It was always going to be hard, but it is much tougher because of George Osborne’s mistakes.

And we cannot reverse all that damage. Even if George Osborne acts now, as he should, to kick start the recovery and get unemployment falling, as we and the IMF have advised, Labour will have to make difficult choices, as Ed Miliband set out in his speech earlier this week. And jobs must be our priority before higher pay.

That said, there are important issues on incomes, pay and pensions that George Osborne must get right. We will continue to press for fair pay and pensions reform – the 3p in the pound rise in pension contributions should never have been imposed without negotiation. And it is wrong and unfair to penalise those on low and middle incomes by cutting tax credits, hitting women harder than men and families with children hardest of all.

We are also clear that discipline in the public and private sector needs to be accompanied by fairness. That is why the government should also ask the pay review bodies to deliver the 1% average settlement cap in a fair way – being tougher to those at the top in order to offer more protection to those at the bottom.

And we will oppose any moves to undermine the Pay Review Bodies by shifting wholesale to regional and local bargaining in the public sector. Of course, as has been the case for some time, pay needs to reflect local circumstances, for example the need to recruit teachers in London. We have shown we can deliver fair reform, such as through ‘agenda for change’ in the NHS and for school support staff before Michael Gove stopped it.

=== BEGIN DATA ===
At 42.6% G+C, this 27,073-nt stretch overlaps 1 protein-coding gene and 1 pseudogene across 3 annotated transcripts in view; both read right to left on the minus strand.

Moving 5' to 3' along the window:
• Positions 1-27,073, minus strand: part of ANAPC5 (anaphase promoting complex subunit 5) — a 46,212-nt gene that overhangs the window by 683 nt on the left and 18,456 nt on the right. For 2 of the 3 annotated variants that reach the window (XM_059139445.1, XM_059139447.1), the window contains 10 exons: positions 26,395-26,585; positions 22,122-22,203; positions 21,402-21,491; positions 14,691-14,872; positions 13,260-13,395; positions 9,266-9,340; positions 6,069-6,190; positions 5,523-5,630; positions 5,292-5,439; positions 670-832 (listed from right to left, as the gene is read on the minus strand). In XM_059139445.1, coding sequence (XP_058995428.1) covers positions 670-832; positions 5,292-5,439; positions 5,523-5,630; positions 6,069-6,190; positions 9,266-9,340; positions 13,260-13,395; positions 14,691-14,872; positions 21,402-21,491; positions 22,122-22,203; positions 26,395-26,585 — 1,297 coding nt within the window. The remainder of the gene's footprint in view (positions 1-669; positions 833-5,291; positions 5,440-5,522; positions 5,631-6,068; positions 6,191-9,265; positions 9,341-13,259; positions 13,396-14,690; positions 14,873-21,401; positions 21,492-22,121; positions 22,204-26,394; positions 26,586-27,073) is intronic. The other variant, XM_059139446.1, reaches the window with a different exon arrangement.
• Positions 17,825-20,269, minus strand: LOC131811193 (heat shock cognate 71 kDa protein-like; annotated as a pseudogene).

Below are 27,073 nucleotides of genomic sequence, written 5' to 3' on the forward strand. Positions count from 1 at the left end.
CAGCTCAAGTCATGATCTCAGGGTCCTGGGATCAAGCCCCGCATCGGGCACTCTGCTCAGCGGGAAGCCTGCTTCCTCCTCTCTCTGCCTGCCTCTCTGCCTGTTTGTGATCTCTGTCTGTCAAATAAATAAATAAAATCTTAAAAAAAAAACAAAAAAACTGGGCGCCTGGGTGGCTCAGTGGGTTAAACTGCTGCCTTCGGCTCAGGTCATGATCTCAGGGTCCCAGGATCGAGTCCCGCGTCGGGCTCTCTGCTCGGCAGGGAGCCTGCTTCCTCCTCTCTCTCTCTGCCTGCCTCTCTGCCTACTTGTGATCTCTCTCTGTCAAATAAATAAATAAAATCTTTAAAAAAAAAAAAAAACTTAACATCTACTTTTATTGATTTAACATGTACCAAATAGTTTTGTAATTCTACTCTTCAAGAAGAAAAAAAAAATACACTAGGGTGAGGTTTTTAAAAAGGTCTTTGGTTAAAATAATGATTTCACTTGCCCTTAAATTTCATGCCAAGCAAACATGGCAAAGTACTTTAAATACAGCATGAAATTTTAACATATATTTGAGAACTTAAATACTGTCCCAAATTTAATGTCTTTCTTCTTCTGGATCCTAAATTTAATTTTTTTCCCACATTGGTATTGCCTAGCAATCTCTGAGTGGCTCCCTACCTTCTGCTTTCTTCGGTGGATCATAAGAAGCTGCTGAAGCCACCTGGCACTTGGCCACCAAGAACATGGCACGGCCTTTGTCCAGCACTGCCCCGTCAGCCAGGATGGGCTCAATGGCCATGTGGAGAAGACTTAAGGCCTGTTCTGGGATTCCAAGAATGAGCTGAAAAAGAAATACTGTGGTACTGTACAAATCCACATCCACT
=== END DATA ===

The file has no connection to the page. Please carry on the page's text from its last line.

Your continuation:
But the consequence of breaking up national pay setting through the Pay Review Bodies will be to make pay restraint harder, and real reforms more difficult – with costs getting out of control. That is what the previous Tory Government found when they failed to deliver regional pay in the NHS in the 1990s.

Pay also needs to be fair in the private sector, where there have also been tough decisions – with real pay in the private sector falling by almost 3% in the last year. But for those at the top boardroom salaries in FTSE 100 companies have increased by 50% in the past 12 months. That is why Ed Miliband has rightly called for reforms to ensure that rewards at the top better reflect the success people achieve and the contribution they have make to our economy.

Pay restraint in the public sector in this parliament would have been necessary whoever was in government. But George Osborne’s economic mistakes mean more difficult decisions on tax, spending and pay. It is now inevitable that public sector pay restraint will have to continue for longer. Labour cannot duck that reality. And we won’t.

Ed Balls is the shadow chancellor

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  • GuyM

    Cost of your 5 point plan?

    You have no idea

    Required borrowing for your 5 point plan?